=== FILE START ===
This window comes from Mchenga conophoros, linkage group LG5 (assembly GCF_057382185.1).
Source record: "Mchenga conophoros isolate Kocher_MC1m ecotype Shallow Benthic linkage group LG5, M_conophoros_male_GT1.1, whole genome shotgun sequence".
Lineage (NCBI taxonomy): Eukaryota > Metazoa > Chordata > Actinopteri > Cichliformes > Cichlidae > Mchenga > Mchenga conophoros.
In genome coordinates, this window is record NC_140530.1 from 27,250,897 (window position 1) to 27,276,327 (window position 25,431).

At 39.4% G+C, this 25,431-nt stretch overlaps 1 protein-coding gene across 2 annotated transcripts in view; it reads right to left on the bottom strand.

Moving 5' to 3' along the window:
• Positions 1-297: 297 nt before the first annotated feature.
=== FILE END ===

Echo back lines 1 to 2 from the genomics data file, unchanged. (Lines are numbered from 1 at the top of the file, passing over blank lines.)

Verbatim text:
This window comes from Mchenga conophoros, linkage group LG5 (assembly GCF_057382185.1).
Source record: "Mchenga conophoros isolate Kocher_MC1m ecotype Shallow Benthic linkage group LG5, M_conophoros_male_GT1.1, whole genome shotgun sequence".